Linkomies, EdwinPrefacesecondary authorsome editionsconfirmed
Lombardo, StanleyTranslatorsecondary authorsome editionsconfirmed
Loomis, Louise RopesEditorsecondary authorsome editionsconfirmed
Lucas, F. L.Editorsecondary authorsome editionsconfirmed
Mandelbaum, AllenTranslatorsecondary authorsome editionsconfirmed
Manninen, OttoTranslatorsecondary authorsome editionsconfirmed
Mühll, Peter von derEditorsecondary authorsome editionsconfirmed
McKellen, IanNarratorsecondary authorsome editionsconfirmed
Merry, W. W.Editorsecondary authorsome editionsconfirmed
Miller, Walter JamesEditorsecondary authorsome editionsconfirmed
Montbel, DugasTranslatorsecondary authorsome editionsconfirmed
Morris, WilliamTranslatorsecondary authorsome editionsconfirmed
Pabón, José ManuelEditor literariosecondary authorsome editionsconfirmed
Palmer, George HerbertTranslatorsecondary authorsome editionsconfirmed
Pindemonte, IppolitoTranslatorsecondary authorsome editionsconfirmed
Pope, AlexanderTranslatorsecondary authorsome editionsconfirmed
Porter, Howard N.Editorsecondary authorsome editionsconfirmed
Rasovsky, YuriNarratorsecondary authorsome editionsconfirmed
Rees, EnnisTranslatorsecondary authorsome editionsconfirmed
Riba, CarlesTranslatorsecondary authorsome editionsconfirmed
Rieu, D. C. H.Editorsecondary authorsome editionsconfirmed
Rieu, E. V.Translatorsecondary authorsome editionsconfirmed
Rouse, W. H. D.Translatorsecondary authorsome editionsconfirmed
Saarikoski, PenttiTranslatorsecondary authorsome editionsconfirmed
Segalà i Estalella, LluísTranslatorsecondary authorsome editionsconfirmed
Shaw, T. E.Translatorsecondary authorsome editionsconfirmed
Shewring, WalterTranslatorsecondary authorsome editionsconfirmed
Squillace, RobertIntroductionsecondary authorsome editionsconfirmed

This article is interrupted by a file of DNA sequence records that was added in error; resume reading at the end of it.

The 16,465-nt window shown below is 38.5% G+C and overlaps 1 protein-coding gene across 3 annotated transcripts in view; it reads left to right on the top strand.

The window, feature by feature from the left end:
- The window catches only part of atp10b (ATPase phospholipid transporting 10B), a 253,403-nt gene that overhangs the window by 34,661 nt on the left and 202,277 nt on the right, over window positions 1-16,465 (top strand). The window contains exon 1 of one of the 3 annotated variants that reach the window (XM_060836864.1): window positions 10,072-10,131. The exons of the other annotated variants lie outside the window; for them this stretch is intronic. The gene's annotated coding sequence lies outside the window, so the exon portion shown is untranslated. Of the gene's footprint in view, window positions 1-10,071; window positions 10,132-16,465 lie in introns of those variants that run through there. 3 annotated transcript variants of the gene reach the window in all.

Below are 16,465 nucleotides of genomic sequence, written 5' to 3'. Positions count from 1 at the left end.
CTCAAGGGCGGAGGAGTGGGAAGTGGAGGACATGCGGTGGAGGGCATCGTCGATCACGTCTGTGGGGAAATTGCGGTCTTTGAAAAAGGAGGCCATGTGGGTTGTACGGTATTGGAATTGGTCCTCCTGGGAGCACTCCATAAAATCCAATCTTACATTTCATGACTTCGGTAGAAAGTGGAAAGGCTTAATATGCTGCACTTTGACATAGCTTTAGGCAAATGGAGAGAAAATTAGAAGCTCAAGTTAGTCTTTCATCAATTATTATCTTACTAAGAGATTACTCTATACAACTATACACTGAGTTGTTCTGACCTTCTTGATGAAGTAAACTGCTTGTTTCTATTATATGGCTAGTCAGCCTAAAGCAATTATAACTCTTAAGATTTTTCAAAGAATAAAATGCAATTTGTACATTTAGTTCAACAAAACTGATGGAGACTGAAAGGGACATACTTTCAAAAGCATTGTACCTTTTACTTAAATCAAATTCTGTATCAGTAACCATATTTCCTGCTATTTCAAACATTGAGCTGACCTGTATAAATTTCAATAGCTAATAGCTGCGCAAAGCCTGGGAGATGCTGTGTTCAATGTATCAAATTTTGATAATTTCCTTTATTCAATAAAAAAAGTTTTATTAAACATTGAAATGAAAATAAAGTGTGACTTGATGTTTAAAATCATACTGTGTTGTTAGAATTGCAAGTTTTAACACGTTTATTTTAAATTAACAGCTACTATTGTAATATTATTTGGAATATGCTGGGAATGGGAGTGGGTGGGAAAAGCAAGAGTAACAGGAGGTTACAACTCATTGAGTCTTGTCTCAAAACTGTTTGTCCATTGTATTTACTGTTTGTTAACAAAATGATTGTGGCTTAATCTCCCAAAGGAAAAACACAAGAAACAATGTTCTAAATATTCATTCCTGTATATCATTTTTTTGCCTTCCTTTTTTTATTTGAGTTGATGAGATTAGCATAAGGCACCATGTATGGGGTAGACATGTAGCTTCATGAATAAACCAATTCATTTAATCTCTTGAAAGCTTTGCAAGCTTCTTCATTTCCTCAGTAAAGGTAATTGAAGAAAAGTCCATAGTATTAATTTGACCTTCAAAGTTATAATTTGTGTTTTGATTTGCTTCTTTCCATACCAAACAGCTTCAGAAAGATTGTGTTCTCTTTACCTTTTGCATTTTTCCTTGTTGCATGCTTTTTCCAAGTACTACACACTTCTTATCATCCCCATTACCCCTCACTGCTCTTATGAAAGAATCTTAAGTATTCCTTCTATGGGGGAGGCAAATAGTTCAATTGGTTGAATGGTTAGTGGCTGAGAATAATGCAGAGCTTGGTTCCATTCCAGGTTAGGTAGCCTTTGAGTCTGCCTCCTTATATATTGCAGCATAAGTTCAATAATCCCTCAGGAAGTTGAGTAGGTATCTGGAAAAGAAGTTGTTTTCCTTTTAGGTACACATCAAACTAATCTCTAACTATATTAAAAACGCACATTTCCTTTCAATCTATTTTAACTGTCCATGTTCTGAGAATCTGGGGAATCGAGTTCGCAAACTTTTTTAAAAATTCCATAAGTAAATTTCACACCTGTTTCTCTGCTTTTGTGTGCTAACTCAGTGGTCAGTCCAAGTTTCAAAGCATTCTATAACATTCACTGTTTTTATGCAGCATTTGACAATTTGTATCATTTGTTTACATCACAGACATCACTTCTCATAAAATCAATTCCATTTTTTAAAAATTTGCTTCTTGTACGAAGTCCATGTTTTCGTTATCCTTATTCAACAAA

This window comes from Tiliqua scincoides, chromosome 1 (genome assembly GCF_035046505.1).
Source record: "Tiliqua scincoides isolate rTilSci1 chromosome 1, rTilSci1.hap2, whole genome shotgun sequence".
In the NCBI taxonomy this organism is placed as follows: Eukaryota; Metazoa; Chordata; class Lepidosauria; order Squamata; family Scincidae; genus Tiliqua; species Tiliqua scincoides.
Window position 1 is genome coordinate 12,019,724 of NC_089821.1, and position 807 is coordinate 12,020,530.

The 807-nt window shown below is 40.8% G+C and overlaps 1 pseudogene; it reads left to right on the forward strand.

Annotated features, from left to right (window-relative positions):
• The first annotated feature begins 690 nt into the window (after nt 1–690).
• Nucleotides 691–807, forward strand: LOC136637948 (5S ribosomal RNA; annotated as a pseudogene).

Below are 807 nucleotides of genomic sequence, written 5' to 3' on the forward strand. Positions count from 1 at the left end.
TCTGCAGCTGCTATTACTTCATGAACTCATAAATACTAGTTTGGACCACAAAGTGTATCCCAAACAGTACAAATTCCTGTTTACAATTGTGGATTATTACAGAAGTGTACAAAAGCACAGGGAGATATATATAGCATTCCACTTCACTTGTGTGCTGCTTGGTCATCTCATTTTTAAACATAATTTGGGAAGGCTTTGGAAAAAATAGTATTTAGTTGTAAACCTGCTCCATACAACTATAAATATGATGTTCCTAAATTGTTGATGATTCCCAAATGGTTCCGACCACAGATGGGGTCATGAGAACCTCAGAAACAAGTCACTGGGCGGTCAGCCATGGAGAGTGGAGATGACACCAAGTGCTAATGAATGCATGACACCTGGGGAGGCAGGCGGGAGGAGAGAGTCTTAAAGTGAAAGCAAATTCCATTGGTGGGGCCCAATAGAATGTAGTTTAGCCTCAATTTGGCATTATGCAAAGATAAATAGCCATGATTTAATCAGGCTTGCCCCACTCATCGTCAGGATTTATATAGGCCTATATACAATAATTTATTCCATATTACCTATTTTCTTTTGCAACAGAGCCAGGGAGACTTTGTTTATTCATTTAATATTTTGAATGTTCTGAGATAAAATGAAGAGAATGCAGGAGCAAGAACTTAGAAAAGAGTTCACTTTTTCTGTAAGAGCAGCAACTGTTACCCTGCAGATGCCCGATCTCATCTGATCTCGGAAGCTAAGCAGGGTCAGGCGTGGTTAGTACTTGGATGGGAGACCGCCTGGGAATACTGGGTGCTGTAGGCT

Steinmann, KurtTranslatorsecondary authorsome editionsconfirmed
Stolpe, JanEditorsecondary authorsome editionsconfirmed
Svenbro, JesperForewordsecondary authorsome editionsconfirmed
Timmerman, Aegidius W.Translatorsecondary authorsome editionsconfirmed
Vosmaer, C.Translatorsecondary authorsome editionsconfirmed
Voss, Johann HeinrichTranslatorsecondary authorsome editionsconfirmed
Way, Arthur S.Translatorsecondary authorsome editionsconfirmed
Wilding, RichardTranslatorsecondary authorsome editionsconfirmed
Wilson, Emily R.Translatorsecondary authorsome editionsconfirmed

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To my daughters, Imogen, Psyche, and Freya (Emily Wilson)
First words
The man for wisdom's various arts renown'd,
Long exercised in woes, O Muse! resound;
Who, when his arms had wrought the destined fall
Of sacred Troy, and razed her heaven-built wall,
Wandering from clime to clime, observant stray'd,
Their manners noted, and their states survey'd,
On stormy seas unnumber'd toils he bore,
Safe with his friends to gain his natal shore. (Alexander Pope)
Musa, quell'uom di moltiforme ingegno
Dimmi, che molto errò, poich'ebbe a terra
Gittate d'Ilion le sacre torri;
The Man, O Muse, informe that many a way
Wound with his wisedome to his wished stay;
That wanderd wondrous farre when He the towne
Of sacred Troy had sackt and shiverd downe.
The cities of a world of nations,
With all their manners, mindes and fashions,
He saw and knew; at Sea felt many woes,
Much care sustaind, to save from overthrowes
Himselfe and friends in their retreate for home. (George Chapman)